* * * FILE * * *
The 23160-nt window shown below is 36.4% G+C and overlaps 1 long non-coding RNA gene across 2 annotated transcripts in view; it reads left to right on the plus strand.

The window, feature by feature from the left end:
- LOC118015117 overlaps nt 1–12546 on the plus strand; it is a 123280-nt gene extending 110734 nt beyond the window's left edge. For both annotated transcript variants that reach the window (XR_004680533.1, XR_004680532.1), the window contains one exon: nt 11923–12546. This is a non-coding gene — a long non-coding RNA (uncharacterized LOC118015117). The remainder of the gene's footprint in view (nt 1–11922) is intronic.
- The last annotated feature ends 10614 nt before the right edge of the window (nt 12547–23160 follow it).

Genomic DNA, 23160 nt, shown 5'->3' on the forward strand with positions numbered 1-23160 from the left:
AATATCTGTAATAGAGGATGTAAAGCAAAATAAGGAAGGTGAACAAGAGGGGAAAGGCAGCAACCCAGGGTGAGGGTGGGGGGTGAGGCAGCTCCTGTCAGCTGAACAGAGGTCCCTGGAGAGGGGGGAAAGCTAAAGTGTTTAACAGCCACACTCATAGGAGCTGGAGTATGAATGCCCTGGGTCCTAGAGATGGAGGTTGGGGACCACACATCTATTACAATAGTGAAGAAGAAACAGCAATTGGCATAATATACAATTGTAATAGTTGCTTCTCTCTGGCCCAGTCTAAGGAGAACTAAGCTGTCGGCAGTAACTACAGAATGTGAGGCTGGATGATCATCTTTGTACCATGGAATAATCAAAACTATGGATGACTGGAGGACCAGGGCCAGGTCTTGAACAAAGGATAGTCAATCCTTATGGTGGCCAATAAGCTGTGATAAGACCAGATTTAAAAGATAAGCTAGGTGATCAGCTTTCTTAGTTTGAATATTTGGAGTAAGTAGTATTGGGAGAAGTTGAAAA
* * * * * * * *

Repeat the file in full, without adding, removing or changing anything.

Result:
The 23160-nt window shown below is 36.4% G+C and overlaps 1 long non-coding RNA gene across 2 annotated transcripts in view; it reads left to right on the plus strand.

The window, feature by feature from the left end:
- LOC118015117 overlaps nt 1–12546 on the plus strand; it is a 123280-nt gene extending 110734 nt beyond the window's left edge. For both annotated transcript variants that reach the window (XR_004680533.1, XR_004680532.1), the window contains one exon: nt 11923–12546. This is a non-coding gene — a long non-coding RNA (uncharacterized LOC118015117). The remainder of the gene's footprint in view (nt 1–11922) is intronic.
- The last annotated feature ends 10614 nt before the right edge of the window (nt 12547–23160 follow it).

Genomic DNA, 23160 nt, shown 5'->3' on the forward strand with positions numbered 1-23160 from the left:
AATATCTGTAATAGAGGATGTAAAGCAAAATAAGGAAGGTGAACAAGAGGGGAAAGGCAGCAACCCAGGGTGAGGGTGGGGGGTGAGGCAGCTCCTGTCAGCTGAACAGAGGTCCCTGGAGAGGGGGGAAAGCTAAAGTGTTTAACAGCCACACTCATAGGAGCTGGAGTATGAATGCCCTGGGTCCTAGAGATGGAGGTTGGGGACCACACATCTATTACAATAGTGAAGAAGAAACAGCAATTGGCATAATATACAATTGTAATAGTTGCTTCTCTCTGGCCCAGTCTAAGGAGAACTAAGCTGTCGGCAGTAACTACAGAATGTGAGGCTGGATGATCATCTTTGTACCATGGAATAATCAAAACTATGGATGACTGGAGGACCAGGGCCAGGTCTTGAACAAAGGATAGTCAATCCTTATGGTGGCCAATAAGCTGTGATAAGACCAGATTTAAAAGATAAGCTAGGTGATCAGCTTTCTTAGTTTGAATATTTGGAGTAAGTAGTATTGGGAGAAGTTGAAAA